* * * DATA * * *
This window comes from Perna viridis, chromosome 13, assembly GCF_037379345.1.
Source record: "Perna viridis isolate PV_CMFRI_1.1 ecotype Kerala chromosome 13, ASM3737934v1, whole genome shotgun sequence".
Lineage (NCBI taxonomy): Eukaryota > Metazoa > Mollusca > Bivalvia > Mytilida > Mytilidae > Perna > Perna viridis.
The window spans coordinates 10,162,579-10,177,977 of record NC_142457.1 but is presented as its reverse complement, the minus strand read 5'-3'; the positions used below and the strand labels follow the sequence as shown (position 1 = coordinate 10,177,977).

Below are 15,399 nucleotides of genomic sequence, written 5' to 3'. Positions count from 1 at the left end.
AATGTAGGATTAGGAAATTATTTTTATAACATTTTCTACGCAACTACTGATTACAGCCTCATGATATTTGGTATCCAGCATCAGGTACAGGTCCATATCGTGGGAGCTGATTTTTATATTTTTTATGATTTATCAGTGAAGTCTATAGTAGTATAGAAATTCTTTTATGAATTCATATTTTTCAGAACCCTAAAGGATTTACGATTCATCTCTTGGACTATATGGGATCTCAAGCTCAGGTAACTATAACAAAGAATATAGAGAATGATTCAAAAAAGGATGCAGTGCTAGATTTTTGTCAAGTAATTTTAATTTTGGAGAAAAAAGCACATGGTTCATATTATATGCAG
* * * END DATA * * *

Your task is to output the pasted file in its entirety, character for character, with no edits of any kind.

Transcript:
This window comes from Perna viridis, chromosome 13, assembly GCF_037379345.1.
Source record: "Perna viridis isolate PV_CMFRI_1.1 ecotype Kerala chromosome 13, ASM3737934v1, whole genome shotgun sequence".
Lineage (NCBI taxonomy): Eukaryota > Metazoa > Mollusca > Bivalvia > Mytilida > Mytilidae > Perna > Perna viridis.
The window spans coordinates 10,162,579-10,177,977 of record NC_142457.1 but is presented as its reverse complement, the minus strand read 5'-3'; the positions used below and the strand labels follow the sequence as shown (position 1 = coordinate 10,177,977).

Below are 15,399 nucleotides of genomic sequence, written 5' to 3'. Positions count from 1 at the left end.
AATGTAGGATTAGGAAATTATTTTTATAACATTTTCTACGCAACTACTGATTACAGCCTCATGATATTTGGTATCCAGCATCAGGTACAGGTCCATATCGTGGGAGCTGATTTTTATATTTTTTATGATTTATCAGTGAAGTCTATAGTAGTATAGAAATTCTTTTATGAATTCATATTTTTCAGAACCCTAAAGGATTTACGATTCATCTCTTGGACTATATGGGATCTCAAGCTCAGGTAACTATAACAAAGAATATAGAGAATGATTCAAAAAAGGATGCAGTGCTAGATTTTTGTCAAGTAATTTTAATTTTGGAGAAAAAAGCACATGGTTCATATTATATGCAG